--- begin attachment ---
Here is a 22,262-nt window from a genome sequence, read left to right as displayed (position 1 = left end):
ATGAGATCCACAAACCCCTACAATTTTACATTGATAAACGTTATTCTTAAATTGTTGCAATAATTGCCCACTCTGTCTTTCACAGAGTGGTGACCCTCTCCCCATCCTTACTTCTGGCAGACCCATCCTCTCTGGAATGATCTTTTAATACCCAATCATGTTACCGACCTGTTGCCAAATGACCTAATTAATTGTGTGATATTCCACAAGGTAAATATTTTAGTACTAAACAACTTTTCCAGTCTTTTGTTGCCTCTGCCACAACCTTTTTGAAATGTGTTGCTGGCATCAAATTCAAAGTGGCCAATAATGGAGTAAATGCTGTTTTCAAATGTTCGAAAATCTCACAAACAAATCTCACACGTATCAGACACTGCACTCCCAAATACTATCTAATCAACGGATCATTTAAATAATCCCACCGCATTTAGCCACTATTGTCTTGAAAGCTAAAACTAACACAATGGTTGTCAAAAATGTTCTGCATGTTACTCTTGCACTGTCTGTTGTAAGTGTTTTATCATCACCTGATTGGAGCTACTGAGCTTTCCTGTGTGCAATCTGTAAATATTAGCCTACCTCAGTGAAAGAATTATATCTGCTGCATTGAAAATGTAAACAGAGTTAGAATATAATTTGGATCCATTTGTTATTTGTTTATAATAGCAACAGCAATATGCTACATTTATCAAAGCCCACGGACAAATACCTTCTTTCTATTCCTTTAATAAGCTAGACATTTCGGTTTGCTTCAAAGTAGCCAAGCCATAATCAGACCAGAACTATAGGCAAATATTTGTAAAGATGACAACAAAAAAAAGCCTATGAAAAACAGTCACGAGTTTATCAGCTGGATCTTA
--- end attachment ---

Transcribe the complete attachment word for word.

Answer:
Here is a 22,262-nt window from a genome sequence, read left to right as displayed (position 1 = left end):
ATGAGATCCACAAACCCCTACAATTTTACATTGATAAACGTTATTCTTAAATTGTTGCAATAATTGCCCACTCTGTCTTTCACAGAGTGGTGACCCTCTCCCCATCCTTACTTCTGGCAGACCCATCCTCTCTGGAATGATCTTTTAATACCCAATCATGTTACCGACCTGTTGCCAAATGACCTAATTAATTGTGTGATATTCCACAAGGTAAATATTTTAGTACTAAACAACTTTTCCAGTCTTTTGTTGCCTCTGCCACAACCTTTTTGAAATGTGTTGCTGGCATCAAATTCAAAGTGGCCAATAATGGAGTAAATGCTGTTTTCAAATGTTCGAAAATCTCACAAACAAATCTCACACGTATCAGACACTGCACTCCCAAATACTATCTAATCAACGGATCATTTAAATAATCCCACCGCATTTAGCCACTATTGTCTTGAAAGCTAAAACTAACACAATGGTTGTCAAAAATGTTCTGCATGTTACTCTTGCACTGTCTGTTGTAAGTGTTTTATCATCACCTGATTGGAGCTACTGAGCTTTCCTGTGTGCAATCTGTAAATATTAGCCTACCTCAGTGAAAGAATTATATCTGCTGCATTGAAAATGTAAACAGAGTTAGAATATAATTTGGATCCATTTGTTATTTGTTTATAATAGCAACAGCAATATGCTACATTTATCAAAGCCCACGGACAAATACCTTCTTTCTATTCCTTTAATAAGCTAGACATTTCGGTTTGCTTCAAAGTAGCCAAGCCATAATCAGACCAGAACTATAGGCAAATATTTGTAAAGATGACAACAAAAAAAAGCCTATGAAAAACAGTCACGAGTTTATCAGCTGGATCTTA